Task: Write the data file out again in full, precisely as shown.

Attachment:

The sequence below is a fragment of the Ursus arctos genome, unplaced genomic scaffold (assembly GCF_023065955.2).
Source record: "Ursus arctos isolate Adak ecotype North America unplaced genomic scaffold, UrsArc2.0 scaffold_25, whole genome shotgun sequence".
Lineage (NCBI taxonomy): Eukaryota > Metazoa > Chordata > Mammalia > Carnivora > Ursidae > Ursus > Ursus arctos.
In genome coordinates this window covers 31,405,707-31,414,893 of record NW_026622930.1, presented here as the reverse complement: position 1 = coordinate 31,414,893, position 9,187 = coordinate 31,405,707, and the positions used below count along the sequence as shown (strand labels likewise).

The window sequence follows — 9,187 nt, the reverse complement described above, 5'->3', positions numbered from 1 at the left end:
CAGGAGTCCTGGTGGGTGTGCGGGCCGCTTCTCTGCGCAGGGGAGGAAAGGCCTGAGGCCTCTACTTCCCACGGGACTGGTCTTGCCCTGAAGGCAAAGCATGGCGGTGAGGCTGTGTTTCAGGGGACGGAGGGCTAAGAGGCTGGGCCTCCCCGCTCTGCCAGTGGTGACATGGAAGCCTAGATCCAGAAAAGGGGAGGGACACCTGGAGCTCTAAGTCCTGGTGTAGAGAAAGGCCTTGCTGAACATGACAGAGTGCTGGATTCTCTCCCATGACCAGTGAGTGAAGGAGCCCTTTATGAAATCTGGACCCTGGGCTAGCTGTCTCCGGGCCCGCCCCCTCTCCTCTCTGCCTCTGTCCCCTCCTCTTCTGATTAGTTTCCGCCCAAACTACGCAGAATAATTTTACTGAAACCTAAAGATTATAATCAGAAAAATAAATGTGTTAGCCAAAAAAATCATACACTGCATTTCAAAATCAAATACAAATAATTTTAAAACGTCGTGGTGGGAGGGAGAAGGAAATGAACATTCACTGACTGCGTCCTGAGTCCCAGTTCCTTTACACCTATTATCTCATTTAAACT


The sequence below is a fragment of the Ursus arctos genome, unplaced genomic scaffold (assembly GCF_023065955.2).
Source record: "Ursus arctos isolate Adak ecotype North America unplaced genomic scaffold, UrsArc2.0 scaffold_25, whole genome shotgun sequence".
Lineage (NCBI taxonomy): Eukaryota > Metazoa > Chordata > Mammalia > Carnivora > Ursidae > Ursus > Ursus arctos.
In genome coordinates this window covers 31,405,707-31,414,893 of record NW_026622930.1, presented here as the reverse complement: position 1 = coordinate 31,414,893, position 9,187 = coordinate 31,405,707, and the positions used below count along the sequence as shown (strand labels likewise).

The window sequence follows — 9,187 nt, the reverse complement described above, 5'->3', positions numbered from 1 at the left end:
CAGGAGTCCTGGTGGGTGTGCGGGCCGCTTCTCTGCGCAGGGGAGGAAAGGCCTGAGGCCTCTACTTCCCACGGGACTGGTCTTGCCCTGAAGGCAAAGCATGGCGGTGAGGCTGTGTTTCAGGGGACGGAGGGCTAAGAGGCTGGGCCTCCCCGCTCTGCCAGTGGTGACATGGAAGCCTAGATCCAGAAAAGGGGAGGGACACCTGGAGCTCTAAGTCCTGGTGTAGAGAAAGGCCTTGCTGAACATGACAGAGTGCTGGATTCTCTCCCATGACCAGTGAGTGAAGGAGCCCTTTATGAAATCTGGACCCTGGGCTAGCTGTCTCCGGGCCCGCCCCCTCTCCTCTCTGCCTCTGTCCCCTCCTCTTCTGATTAGTTTCCGCCCAAACTACGCAGAATAATTTTACTGAAACCTAAAGATTATAATCAGAAAAATAAATGTGTTAGCCAAAAAAATCATACACTGCATTTCAAAATCAAATACAAATAATTTTAAAACGTCGTGGTGGGAGGGAGAAGGAAATGAACATTCACTGACTGCGTCCTGAGTCCCAGTTCCTTTACACCTATTATCTCATTTAAACT